Dr. Christine Plastow (Open University), an associate director of By Jove Theatre Company, shares news of a project which the company is currently developing.
At By Jove, we make politically conscious performance work that tells old stories in new ways – we’re interested in the Western canon, having worked with Shakespeare and Jane Austen as source materials, but a lot of our work is also rooted in Greek myth.
With the support of the Institute of Classical Studies’ Public Engagement Grant, we’re currently developing an entirely new show that takes a look at queer identities, community building, and the politics of storytelling – all via the Greek mythological story of Orestes and Pylades. We’re very excited to be returning to Orestes’ slightly complicated family after Electra-Orestes (2011) and The Women Screaming Beyond (2012), our first shows as a company. The project’s development is also being supported by an Arts Council National Lottery Project Grant. We’re grateful to both of our funders for giving us the opportunity to work with this exciting source material in a brand new way!
We’re still not sure exactly what form the final production will take, but we’ve begun to play about with ideas in the rehearsal room at two in-depth research and development sessions. We’ve started from the premise that Orestes and Pylades, two characters in the cycle of myths of the house of Atreus, have been interpreted as queer at various points in history, but this theme rarely emerges explicitly in any of their appearances in Greek tragedy or in modern productions of those plays. Orestes is the son of Agamemnon, destined to avenge his father’s death at the hands of his wife Clytemnestra, and to be pursued in turn by the Furies, seeking justice for the killing of his mother. Throughout his myth, Orestes is accompanied by Pylades, with whom he was raised after being sent from Argos for his own safety after the death of Agamemnon. The two men are clearly close: they travel together, plot vengeance against Clytemnestra, and Pylades cares dotingly for Orestes in his Fury-induced sickness. Yet they don’t often appear alongside figures such as Achilles and Patroclus in the canon of same-sex relationships in Greek mythology.
A number of questions have started emerging for us: What does it mean to seek queer characters in Greek mythology, or in the canon more broadly? How does a historical presence legitimise a community? How does the telling and retelling of stories solidify or change a narrative? How are the women in Orestes’ story affected or overlooked? What would it mean to retell Orestes’ story in a new way – not simply as another version of the Oresteia? Orestes’ story has multiple different versions, so we’re interested to see how we can incorporate variations in the narrative, as well as to step outside the traditional approach to his story to find something new. We’re also thinking about the relationship between Classics and the LGBT+ community more broadly, working with the idea of ‘Greek love’ and Classics as a language and a space to explore same-sex desire. In our latest research and development session, we began to think about the form of our production, which is likely to involve our characteristic lyrical text, innovative use of movement and performance space, and taste for approaching the source material in a rather irreverent manner.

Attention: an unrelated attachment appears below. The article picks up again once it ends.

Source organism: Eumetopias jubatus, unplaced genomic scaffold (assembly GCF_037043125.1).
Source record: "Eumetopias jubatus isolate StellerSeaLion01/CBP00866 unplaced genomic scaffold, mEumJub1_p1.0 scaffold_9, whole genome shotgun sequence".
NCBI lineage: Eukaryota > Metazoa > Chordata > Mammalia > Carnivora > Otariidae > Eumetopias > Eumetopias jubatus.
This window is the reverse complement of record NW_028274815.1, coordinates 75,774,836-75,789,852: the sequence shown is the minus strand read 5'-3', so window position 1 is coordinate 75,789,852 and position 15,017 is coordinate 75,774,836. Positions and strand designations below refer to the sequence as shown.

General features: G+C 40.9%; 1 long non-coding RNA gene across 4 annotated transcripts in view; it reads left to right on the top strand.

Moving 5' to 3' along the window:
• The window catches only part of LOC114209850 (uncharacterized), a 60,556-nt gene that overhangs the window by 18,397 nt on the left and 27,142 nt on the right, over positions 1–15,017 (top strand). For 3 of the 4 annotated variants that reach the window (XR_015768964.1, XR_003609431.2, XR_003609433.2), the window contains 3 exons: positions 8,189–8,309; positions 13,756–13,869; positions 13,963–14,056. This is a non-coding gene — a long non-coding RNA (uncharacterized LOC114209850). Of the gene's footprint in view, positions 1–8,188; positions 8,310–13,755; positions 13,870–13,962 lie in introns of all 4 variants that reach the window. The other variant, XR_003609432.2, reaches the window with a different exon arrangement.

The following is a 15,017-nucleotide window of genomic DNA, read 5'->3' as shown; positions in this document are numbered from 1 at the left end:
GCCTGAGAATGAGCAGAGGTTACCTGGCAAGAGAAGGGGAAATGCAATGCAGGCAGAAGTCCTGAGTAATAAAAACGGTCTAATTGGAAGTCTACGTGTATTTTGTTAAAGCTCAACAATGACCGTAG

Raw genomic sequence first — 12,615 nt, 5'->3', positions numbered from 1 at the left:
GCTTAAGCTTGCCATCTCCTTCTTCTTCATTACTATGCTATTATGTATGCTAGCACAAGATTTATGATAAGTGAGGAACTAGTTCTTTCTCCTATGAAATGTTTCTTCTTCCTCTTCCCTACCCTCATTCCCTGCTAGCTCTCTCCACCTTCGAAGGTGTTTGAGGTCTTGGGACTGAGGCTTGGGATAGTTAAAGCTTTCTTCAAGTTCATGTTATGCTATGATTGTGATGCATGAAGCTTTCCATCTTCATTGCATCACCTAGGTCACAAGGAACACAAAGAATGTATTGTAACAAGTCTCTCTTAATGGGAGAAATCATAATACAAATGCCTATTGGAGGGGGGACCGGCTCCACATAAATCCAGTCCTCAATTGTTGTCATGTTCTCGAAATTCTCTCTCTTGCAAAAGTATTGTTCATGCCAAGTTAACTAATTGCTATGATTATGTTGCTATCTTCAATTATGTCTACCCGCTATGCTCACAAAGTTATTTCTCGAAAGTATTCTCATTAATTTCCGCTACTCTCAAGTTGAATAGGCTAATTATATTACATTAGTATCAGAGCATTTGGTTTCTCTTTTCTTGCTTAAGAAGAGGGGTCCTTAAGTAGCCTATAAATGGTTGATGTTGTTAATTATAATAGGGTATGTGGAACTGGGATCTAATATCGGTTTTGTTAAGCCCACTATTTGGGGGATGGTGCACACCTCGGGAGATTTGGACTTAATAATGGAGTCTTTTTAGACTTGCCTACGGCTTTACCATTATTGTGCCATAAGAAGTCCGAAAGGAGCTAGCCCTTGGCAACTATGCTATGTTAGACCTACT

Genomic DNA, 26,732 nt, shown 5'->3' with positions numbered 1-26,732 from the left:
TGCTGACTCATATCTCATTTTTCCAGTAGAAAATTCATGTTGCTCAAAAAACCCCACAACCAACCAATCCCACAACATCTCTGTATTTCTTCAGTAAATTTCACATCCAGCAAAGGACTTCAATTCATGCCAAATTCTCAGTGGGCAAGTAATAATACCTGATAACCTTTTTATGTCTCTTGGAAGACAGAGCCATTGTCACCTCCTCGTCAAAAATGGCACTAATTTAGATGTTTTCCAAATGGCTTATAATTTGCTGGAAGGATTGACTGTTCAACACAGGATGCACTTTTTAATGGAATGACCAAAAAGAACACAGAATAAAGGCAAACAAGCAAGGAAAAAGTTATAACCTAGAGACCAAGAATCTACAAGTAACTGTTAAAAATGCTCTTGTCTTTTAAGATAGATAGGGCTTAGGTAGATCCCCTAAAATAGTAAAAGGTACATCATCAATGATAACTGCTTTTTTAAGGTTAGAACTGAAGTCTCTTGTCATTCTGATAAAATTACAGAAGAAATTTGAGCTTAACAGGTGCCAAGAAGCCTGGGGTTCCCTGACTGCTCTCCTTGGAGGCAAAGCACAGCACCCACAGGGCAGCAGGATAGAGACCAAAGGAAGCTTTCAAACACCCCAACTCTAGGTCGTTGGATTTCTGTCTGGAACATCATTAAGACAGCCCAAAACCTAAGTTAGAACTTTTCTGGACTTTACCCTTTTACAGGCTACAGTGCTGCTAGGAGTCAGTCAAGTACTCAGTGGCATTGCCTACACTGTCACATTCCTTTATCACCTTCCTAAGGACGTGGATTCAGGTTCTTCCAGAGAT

We’re happy to be collaborating with a number of people on the project. Our major collaborator is Professor Nancy Sorkin Rabinowitz (Hamilton College, NY), who is particularly interested in ancient sexuality and has been carrying out research on Orestes as a queer figure. We’re also working on the research and development process with playwright and classicist Sue Blundell, who has published on Greek art and the lives of ancient Greek women, and who has written plays such as Tell Me the Truth About Love celebrating the relationship between composer Benjamin Britten and his partner Peter Pears (FitzFest; Clapham Omnibus Theatre) and The Happiness Index using ancient philosophy to explore happiness and modern politics (New End Theatre). Finally, we’re working once again with musician Vivienne Youel, with whom we collaborated previously on Before They Told You What You Are (2014) and Here She Comes (2017), and who has recently been working with Emma Rice’s new company Wise Children and is a member of the band YOUEL.
The research and development process has been really stimulating so far, and we’ve already begun to experiment with creative responses to the source material. We’re working collaboratively on the project, as is the case with every By Jove production, with all of our members – writers, movement practitioners, actors, dramaturgs and academics – bringing something to the table. We all have different responses to the material in terms of what speaks to us, which produces really fascinating results in the rehearsal room.
As the project begins to take shape, we’ll be keeping people updated on Twitter and our blog. Then, in spring 2019, we’ll present a work-in-progress performance, with a full production further down the line. You can follow us on Twitter @ByJoveTheatre or visit our website www.byjovetheatre.org to keep up to date with developments.
Thanks once again to the ICS for supporting By Jove in the development of our exciting new project!
by Christine Plastow
All accompanying photographs, showing the company at work during the second research and development session, were taken by Alexandra Tilling.